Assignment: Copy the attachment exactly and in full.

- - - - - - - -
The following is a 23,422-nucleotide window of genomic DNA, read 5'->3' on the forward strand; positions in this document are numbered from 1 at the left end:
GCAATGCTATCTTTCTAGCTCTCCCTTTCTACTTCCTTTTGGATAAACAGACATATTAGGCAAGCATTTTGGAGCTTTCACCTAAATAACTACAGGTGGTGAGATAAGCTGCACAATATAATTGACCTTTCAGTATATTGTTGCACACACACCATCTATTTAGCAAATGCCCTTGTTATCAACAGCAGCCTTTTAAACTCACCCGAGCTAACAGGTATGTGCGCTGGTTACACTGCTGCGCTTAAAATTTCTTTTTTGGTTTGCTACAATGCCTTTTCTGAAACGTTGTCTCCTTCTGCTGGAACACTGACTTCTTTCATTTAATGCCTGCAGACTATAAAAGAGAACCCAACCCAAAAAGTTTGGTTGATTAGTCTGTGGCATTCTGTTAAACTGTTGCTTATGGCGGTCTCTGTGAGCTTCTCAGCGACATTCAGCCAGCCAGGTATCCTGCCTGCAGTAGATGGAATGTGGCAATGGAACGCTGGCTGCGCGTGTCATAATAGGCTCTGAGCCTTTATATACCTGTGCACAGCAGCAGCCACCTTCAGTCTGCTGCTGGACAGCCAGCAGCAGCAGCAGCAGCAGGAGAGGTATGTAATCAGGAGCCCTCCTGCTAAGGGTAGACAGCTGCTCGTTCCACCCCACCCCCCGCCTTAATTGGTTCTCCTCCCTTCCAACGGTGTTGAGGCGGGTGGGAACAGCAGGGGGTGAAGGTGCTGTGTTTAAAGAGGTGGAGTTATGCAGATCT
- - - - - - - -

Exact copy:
The following is a 23,422-nucleotide window of genomic DNA, read 5'->3' on the forward strand; positions in this document are numbered from 1 at the left end:
GCAATGCTATCTTTCTAGCTCTCCCTTTCTACTTCCTTTTGGATAAACAGACATATTAGGCAAGCATTTTGGAGCTTTCACCTAAATAACTACAGGTGGTGAGATAAGCTGCACAATATAATTGACCTTTCAGTATATTGTTGCACACACACCATCTATTTAGCAAATGCCCTTGTTATCAACAGCAGCCTTTTAAACTCACCCGAGCTAACAGGTATGTGCGCTGGTTACACTGCTGCGCTTAAAATTTCTTTTTTGGTTTGCTACAATGCCTTTTCTGAAACGTTGTCTCCTTCTGCTGGAACACTGACTTCTTTCATTTAATGCCTGCAGACTATAAAAGAGAACCCAACCCAAAAAGTTTGGTTGATTAGTCTGTGGCATTCTGTTAAACTGTTGCTTATGGCGGTCTCTGTGAGCTTCTCAGCGACATTCAGCCAGCCAGGTATCCTGCCTGCAGTAGATGGAATGTGGCAATGGAACGCTGGCTGCGCGTGTCATAATAGGCTCTGAGCCTTTATATACCTGTGCACAGCAGCAGCCACCTTCAGTCTGCTGCTGGACAGCCAGCAGCAGCAGCAGCAGCAGGAGAGGTATGTAATCAGGAGCCCTCCTGCTAAGGGTAGACAGCTGCTCGTTCCACCCCACCCCCCGCCTTAATTGGTTCTCCTCCCTTCCAACGGTGTTGAGGCGGGTGGGAACAGCAGGGGGTGAAGGTGCTGTGTTTAAAGAGGTGGAGTTATGCAGATCT